Your Future by Godzuki (Review)

Each track blends into the other, providing constant music for dancing.
Your Future - Godzuki

Godzuki’s video game dance music has retained much of the experimental aspect I had heard from past 7″ releases, but uses more electronics to give Your Future a poppy, new wave-ish feel to it. Simple beats back up the synthesized tunes that fill the album and give it a subtle Devo sound. Each track blends into the other, providing constant music for dancing and wearing hats made of potted plants. Erika Hoffman’s luscious vocals provide a glossy sheen that flows over the music as smoothly as the first sip of Guinness.

The title track starts the album off with Casio keyboards slathered over cheesy beats that would probably cause Dieter and the Sprockets to go nuts. I’m a huge fan of Joy Electric and his Nintendo beats, so I find this stuff quite attractive, in a groin-grabbing sort of way. The experimental keyboards of Godzuki are similar to those of Joy Electric, as are the vocals (with the notable exception being that Godzuki’s are female). Tracks 2, 6, 10, and 12 are more reminiscent of the Sonic Youth-ish guitar songs of the previously mentioned 7″ releases.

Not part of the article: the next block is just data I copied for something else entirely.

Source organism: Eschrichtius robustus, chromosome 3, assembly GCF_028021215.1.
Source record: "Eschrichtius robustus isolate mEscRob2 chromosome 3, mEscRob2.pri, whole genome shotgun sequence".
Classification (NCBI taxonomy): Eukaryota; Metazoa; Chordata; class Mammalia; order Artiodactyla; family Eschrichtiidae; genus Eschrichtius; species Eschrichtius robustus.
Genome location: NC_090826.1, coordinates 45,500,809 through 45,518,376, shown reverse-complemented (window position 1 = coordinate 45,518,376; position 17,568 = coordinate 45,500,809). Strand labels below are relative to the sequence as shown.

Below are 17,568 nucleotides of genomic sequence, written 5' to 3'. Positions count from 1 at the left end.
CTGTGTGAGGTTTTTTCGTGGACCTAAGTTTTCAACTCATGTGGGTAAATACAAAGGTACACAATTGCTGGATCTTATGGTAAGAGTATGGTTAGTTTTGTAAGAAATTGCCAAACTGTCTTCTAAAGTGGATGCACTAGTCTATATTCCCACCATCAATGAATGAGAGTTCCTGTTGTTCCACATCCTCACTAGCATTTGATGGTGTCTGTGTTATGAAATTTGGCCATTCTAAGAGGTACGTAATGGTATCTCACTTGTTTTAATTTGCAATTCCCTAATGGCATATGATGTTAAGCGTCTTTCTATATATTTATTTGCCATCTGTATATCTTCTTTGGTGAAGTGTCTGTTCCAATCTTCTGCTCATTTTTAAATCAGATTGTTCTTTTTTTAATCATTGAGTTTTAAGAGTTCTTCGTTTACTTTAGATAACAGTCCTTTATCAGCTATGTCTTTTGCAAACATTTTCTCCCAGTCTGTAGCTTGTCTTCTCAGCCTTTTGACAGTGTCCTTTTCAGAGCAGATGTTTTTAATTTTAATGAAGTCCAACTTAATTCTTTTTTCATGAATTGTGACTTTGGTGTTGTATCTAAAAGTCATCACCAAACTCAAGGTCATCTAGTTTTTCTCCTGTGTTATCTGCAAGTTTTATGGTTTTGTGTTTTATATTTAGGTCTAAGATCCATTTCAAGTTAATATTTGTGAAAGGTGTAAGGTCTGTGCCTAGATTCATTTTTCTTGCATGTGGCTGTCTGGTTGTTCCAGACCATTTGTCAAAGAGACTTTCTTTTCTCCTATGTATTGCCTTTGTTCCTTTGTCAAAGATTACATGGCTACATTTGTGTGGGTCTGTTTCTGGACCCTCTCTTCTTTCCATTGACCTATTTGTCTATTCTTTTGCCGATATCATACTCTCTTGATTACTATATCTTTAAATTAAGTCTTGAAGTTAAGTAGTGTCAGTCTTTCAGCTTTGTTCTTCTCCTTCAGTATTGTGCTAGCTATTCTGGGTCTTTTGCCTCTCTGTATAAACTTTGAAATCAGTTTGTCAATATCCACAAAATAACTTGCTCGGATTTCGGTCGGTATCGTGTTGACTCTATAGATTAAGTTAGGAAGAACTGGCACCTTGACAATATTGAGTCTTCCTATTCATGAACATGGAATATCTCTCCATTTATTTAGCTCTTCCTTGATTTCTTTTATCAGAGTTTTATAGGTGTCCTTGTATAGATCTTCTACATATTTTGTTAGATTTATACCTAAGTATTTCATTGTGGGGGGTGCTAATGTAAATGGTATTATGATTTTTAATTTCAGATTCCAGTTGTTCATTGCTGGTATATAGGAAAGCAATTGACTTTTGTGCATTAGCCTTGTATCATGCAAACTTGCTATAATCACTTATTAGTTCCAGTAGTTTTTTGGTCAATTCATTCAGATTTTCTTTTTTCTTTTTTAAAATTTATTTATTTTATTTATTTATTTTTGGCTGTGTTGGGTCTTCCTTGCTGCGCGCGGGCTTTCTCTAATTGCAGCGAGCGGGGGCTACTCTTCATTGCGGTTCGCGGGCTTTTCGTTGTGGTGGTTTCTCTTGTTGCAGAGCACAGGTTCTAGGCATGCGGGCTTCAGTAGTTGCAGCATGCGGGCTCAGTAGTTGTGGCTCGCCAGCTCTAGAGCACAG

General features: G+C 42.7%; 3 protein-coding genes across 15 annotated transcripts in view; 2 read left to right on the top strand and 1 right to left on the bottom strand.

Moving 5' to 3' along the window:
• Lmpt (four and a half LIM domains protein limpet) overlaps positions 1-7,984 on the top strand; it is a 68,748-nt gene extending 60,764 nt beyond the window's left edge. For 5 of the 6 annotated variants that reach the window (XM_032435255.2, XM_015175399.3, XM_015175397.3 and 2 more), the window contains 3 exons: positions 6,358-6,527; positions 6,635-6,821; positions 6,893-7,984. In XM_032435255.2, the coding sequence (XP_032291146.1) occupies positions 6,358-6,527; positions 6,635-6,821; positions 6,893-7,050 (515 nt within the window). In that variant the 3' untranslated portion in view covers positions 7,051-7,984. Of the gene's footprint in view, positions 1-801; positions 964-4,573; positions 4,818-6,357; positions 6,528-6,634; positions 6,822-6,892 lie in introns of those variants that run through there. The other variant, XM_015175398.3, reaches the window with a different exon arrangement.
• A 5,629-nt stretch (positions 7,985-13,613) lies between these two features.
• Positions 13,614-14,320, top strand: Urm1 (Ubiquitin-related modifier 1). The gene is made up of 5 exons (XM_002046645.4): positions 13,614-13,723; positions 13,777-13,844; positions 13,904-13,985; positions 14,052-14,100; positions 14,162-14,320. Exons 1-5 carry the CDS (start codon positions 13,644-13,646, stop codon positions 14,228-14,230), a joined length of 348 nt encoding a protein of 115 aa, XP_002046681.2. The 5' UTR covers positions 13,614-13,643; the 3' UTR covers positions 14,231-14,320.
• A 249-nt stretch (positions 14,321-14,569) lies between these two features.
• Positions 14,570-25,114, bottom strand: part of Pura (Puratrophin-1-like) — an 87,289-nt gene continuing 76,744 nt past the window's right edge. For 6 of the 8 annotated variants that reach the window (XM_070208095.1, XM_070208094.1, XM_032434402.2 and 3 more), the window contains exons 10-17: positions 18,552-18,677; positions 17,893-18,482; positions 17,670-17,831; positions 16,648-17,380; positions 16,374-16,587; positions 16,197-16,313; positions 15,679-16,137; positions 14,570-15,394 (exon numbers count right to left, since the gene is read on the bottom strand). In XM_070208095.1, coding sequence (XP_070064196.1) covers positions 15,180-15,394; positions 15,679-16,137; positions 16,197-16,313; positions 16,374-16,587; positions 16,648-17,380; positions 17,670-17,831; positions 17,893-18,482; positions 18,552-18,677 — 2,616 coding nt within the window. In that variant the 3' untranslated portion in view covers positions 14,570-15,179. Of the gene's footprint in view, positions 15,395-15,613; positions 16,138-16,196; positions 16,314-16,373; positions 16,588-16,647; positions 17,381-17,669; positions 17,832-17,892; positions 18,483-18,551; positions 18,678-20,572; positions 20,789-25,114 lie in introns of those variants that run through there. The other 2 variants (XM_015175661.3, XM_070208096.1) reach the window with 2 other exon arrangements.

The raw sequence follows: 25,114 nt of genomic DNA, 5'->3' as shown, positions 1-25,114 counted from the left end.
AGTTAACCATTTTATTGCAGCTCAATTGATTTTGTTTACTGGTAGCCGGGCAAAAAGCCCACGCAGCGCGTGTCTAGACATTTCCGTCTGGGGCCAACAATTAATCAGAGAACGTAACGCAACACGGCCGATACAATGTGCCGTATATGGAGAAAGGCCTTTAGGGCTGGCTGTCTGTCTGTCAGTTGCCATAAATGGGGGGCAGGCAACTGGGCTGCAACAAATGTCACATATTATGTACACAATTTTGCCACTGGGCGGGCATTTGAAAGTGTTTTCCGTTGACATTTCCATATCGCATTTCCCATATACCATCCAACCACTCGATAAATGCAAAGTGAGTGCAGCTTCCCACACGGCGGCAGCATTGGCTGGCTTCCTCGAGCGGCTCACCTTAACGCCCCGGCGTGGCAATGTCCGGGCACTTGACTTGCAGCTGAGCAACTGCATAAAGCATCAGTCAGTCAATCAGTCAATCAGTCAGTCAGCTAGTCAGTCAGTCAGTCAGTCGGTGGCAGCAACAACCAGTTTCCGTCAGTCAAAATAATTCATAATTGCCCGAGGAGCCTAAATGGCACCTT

“He’d Turn Us Up” brings a disco sound to the mix that is characterized by the rapid, hi-hat beat used in so many polyesterized 70’s themes. “Haunted Valley” also has the funky bass line and quick drumming that gives the track an almost disco-y/Jamiroquai feel. The wah pedal is even heavy on the electric guitar. Godzuki then evolves their music a few years ahead into the electric boogaloo era with “Rock 4/Rock 5,” which practically screams “It’s like a jungle sometimes, it makes me wonder how I keep from going under.”

“Tele-Fone” is a bit psychotic, with awkward underwater effects on the vocals, keyboards à la Norman Bates, and early ’80s pop guitar riffs that send the song into vertigo. Definitely not danceable, but interesting to listen to. The final track of note is “The Leap” that which sounds like a Friday the 13th-esque soundtrack. Of course, it’s not too threatening when it sounds like the Thompson Twins are performing the soundtrack.

Written by Nolan Shigley.